(Adds comments from the company)
By Paul Kilby
NEW YORK, Jan 11 (IFR) - Brazilian pulp and paper company Fibria dropped controversial language on a 10-year Green bond on Wednesday amid strong investor pushback, sources told IFR.
Fibria was one of several companies this week to drop the aggressive terms, which make it easier for borrowers to breach covenants without offering investors compensation.
Fibria’s Treasurer Marcelo Habibe told IFR that lawyers had suggested including the new language as part of the “natural process of improvement in the documentation for investment grade companies.”
But with key accounts refusing to place orders if the terms remained, Fibria saw no benefit in keeping the contentious wording especially if it impacted demand, and perhaps pricing.
“That’s why we decided to take it out,” Habibe said. “If those big investors who said they were uncomfortable with the clause hadn’t placed their orders, we probably would have (got) a worse price.”
Leads on the Fibria deal told their sales forces to inform investors that the language would be removed and this would show up in the final pricing supplement, said a source with knowledge of the deal.
Aside from Fibria, Brazilian bioenergy company Raizen and the Santiago Metro have also included such language in bonds being marketed to investors this week, according to Covenant Review.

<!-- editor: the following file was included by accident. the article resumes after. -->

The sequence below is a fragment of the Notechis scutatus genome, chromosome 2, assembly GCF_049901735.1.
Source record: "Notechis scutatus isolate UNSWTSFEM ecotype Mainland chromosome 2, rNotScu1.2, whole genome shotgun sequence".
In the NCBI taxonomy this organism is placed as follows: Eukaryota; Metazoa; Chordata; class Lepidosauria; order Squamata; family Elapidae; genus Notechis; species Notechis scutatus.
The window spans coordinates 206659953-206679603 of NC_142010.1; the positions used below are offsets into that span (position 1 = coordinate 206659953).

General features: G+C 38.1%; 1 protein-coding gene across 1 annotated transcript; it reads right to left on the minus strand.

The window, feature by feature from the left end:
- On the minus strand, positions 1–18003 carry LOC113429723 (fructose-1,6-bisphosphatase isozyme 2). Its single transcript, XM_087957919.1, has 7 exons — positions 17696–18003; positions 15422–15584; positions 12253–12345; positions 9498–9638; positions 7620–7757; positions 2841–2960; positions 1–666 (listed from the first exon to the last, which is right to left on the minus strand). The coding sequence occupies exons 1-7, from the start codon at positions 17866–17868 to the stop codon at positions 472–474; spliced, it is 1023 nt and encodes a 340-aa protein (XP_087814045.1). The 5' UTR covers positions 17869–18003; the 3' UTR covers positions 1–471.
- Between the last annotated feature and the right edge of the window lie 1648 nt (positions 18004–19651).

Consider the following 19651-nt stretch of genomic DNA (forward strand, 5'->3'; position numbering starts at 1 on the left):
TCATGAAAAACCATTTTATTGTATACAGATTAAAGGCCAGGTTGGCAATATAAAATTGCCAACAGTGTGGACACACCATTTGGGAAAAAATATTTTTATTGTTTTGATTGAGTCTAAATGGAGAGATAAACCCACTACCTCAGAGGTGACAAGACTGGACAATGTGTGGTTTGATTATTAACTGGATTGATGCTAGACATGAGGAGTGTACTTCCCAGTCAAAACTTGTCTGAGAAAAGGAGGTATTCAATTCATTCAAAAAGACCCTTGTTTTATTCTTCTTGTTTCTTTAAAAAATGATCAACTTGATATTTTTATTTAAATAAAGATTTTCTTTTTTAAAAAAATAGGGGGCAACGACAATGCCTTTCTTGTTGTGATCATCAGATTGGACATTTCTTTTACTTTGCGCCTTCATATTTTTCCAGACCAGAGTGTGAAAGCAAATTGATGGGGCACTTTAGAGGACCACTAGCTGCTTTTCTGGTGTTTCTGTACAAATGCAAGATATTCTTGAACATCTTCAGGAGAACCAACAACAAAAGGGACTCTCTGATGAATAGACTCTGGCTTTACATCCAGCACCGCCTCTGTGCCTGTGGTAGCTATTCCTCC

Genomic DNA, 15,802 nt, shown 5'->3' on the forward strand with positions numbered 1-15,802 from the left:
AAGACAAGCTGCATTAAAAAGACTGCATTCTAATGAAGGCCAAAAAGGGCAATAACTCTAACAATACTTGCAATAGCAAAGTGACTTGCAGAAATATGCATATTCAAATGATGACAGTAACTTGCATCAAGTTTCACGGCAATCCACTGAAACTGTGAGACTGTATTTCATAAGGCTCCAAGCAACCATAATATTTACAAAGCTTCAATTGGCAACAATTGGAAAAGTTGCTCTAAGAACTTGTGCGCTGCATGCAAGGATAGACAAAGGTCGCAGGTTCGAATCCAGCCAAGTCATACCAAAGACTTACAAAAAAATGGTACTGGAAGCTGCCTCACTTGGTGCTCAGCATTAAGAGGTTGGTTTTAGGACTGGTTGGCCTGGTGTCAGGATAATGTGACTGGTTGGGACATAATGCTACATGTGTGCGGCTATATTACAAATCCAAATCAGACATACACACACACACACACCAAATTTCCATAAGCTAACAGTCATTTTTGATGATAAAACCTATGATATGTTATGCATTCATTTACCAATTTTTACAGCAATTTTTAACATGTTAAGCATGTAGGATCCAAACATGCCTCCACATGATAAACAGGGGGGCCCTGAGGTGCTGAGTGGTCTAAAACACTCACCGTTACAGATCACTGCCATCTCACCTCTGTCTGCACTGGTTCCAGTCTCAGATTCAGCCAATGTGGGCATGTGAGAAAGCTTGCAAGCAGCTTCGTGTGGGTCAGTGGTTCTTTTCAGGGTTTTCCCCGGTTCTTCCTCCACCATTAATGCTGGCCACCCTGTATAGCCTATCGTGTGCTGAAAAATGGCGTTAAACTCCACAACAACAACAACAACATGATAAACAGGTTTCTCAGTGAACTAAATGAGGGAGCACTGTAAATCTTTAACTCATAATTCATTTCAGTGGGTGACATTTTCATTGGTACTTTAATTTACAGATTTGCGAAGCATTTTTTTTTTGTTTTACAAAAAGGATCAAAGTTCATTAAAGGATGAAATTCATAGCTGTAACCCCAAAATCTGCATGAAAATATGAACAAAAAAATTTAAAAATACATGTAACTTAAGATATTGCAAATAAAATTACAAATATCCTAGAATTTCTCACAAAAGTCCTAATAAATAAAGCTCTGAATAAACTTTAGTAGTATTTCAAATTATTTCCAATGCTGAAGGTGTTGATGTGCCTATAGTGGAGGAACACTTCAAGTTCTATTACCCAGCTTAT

“We don’t want this to become standard language because it takes away some big protections for bondholders,” said Dan Senecal, an emerging market credit analysts and portfolio manager at Newfleet Asset Management.
“There is going to be a lot of push back on it from the buyside.”
Ultimately leads were able to ratchet in pricing a good 30bp from start to finish, with orders reaching around US$2.5bn by early Wednesday, according to one investor.
In the end, the US$700m deal was priced to yield 5.70%, the tight end of guidance of 5.75% area (+/- 5bp) and well inside initial price thoughts of very low 6%.
Final yields fell in line with the 5.60%-5.70% fair value calculated by one banker who spotted the outstanding 5.25% 2024s at 5.20%.
Some investors, however, sought higher levels from a company that is border line junk. It is already rated Ba1 by Moody’s and has a negative outlook from S&P, which rates the company BBB-.
While Fibria is broadly seen as a strong credit, some investors thought a better comp was the lower rated Brazilian pulp and paper name, Suzano Papel e Celulose.
“If Fibria gets downgraded, you might as well buy Suzano, though Fibria is a lower cost (pulp producer) and less volatile,” said an investor.
Suzano, which is rated Ba1/BB+/BB+, has a 2026 Green bond trading at 6.24%-6.10%, according to Thomson Reuters data. (Reporting by Paul Kilby; Editing by Natalie Harrison and Shankar Ramakrishnan)